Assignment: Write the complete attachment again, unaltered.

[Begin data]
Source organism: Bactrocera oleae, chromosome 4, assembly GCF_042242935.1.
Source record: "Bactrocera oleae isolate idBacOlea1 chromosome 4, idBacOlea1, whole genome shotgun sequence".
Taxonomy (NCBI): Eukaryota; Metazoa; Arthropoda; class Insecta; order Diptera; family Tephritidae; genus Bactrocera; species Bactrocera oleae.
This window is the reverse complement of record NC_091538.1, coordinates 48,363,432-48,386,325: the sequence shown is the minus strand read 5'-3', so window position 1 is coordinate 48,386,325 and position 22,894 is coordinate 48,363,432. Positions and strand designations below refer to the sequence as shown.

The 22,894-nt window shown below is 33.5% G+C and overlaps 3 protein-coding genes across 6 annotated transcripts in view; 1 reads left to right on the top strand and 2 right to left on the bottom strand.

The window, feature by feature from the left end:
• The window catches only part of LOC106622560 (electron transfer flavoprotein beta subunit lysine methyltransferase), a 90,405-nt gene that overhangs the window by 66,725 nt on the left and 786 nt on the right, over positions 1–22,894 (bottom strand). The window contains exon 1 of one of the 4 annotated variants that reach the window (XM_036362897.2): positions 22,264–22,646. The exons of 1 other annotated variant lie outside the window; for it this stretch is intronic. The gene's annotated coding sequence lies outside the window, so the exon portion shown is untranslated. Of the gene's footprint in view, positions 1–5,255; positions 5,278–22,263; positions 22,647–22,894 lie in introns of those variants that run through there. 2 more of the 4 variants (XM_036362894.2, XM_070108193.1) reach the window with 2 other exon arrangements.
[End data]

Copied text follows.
Source organism: Bactrocera oleae, chromosome 4, assembly GCF_042242935.1.
Source record: "Bactrocera oleae isolate idBacOlea1 chromosome 4, idBacOlea1, whole genome shotgun sequence".
Taxonomy (NCBI): Eukaryota; Metazoa; Arthropoda; class Insecta; order Diptera; family Tephritidae; genus Bactrocera; species Bactrocera oleae.
This window is the reverse complement of record NC_091538.1, coordinates 48,363,432-48,386,325: the sequence shown is the minus strand read 5'-3', so window position 1 is coordinate 48,386,325 and position 22,894 is coordinate 48,363,432. Positions and strand designations below refer to the sequence as shown.

The 22,894-nt window shown below is 33.5% G+C and overlaps 3 protein-coding genes across 6 annotated transcripts in view; 1 reads left to right on the top strand and 2 right to left on the bottom strand.

The window, feature by feature from the left end:
• The window catches only part of LOC106622560 (electron transfer flavoprotein beta subunit lysine methyltransferase), a 90,405-nt gene that overhangs the window by 66,725 nt on the left and 786 nt on the right, over positions 1–22,894 (bottom strand). The window contains exon 1 of one of the 4 annotated variants that reach the window (XM_036362897.2): positions 22,264–22,646. The exons of 1 other annotated variant lie outside the window; for it this stretch is intronic. The gene's annotated coding sequence lies outside the window, so the exon portion shown is untranslated. Of the gene's footprint in view, positions 1–5,255; positions 5,278–22,263; positions 22,647–22,894 lie in introns of those variants that run through there. 2 more of the 4 variants (XM_036362894.2, XM_070108193.1) reach the window with 2 other exon arrangements.